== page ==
Combining sounds from post-metal, post-hardcore, and metalcore in the vein of Converge, we have Nerv's "Vergentis In Senium." Calling France home, this band is as aggressive as they are unpredictable.

The seven songs on this record cover a pretty wide range of sounds. From the slower, more depressing chordal based passages like in the opener "Cathars" to the chaotic saxophone in "Savonarole," there's much to be digested by the listener. At points, this record is very enjoyable. Nerv keeps you on your toes for a good amount of the record and you're not sure when they're going to change time signatures, or what type of chaos they'll launch into next. But another part of this record overstays its welcome and kind of does the same thing that you've heard from ten other bands that do this style. The vocals get a little old to me after a while, as there's not too much dynamic range with them. Since the rest of the band is incredibly dynamic as I mentioned, it would've been nice to hear some more variation in the vocals.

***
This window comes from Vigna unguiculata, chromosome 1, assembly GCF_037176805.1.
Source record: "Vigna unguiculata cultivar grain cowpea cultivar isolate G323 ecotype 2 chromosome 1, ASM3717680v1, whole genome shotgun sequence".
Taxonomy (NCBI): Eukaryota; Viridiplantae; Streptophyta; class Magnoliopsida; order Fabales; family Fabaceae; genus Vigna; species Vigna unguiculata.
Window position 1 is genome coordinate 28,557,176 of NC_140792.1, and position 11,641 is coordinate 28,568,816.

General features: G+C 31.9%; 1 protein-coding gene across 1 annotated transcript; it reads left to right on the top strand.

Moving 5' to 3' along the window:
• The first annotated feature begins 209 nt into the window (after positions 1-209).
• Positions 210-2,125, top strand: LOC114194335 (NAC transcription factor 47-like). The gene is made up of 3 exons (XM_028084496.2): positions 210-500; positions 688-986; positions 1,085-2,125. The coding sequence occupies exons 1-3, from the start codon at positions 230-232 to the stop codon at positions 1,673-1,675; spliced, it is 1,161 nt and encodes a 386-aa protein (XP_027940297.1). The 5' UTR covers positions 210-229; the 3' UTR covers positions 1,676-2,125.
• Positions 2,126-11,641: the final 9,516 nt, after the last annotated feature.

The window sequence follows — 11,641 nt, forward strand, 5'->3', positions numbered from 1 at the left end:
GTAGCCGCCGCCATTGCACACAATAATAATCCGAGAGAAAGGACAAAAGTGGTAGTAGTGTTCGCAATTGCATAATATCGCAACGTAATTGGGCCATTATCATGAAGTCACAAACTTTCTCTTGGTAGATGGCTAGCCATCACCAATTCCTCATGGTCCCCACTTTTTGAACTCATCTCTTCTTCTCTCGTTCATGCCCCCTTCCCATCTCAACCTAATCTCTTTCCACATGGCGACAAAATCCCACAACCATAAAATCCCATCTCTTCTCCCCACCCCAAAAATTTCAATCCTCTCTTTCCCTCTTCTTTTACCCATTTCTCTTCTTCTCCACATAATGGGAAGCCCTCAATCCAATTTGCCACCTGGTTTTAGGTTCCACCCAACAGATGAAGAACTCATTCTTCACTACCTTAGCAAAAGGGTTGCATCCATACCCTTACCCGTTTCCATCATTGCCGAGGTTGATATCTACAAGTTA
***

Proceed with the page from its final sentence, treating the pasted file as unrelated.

That said, there is more than enough to keep any fan of this type of sound interested. If I could recommend a song to check out it'd be "Catherine Deshayes." It stood out as the most memorable track for me, and even has a part somewhat reminiscent of a chorus. There's also some really interesting guitar work, with a jazzy chord progression in there that impressed me as a listener. I was also not expecting the last track, "Suffer," to be as mellow as it was. There's a very eerie atmosphere to it thanks to some somber acoustic guitar and keyboards. Luckily there was some variation in the vocals on this one, which I enjoyed. Instrumentally, it reminded me of something Swans would do.

Overall, I'd recommend this record to anyone who's a fan of the Converge/Dillinger Escape Plan type metalcore, with some experimentation in there for good measure.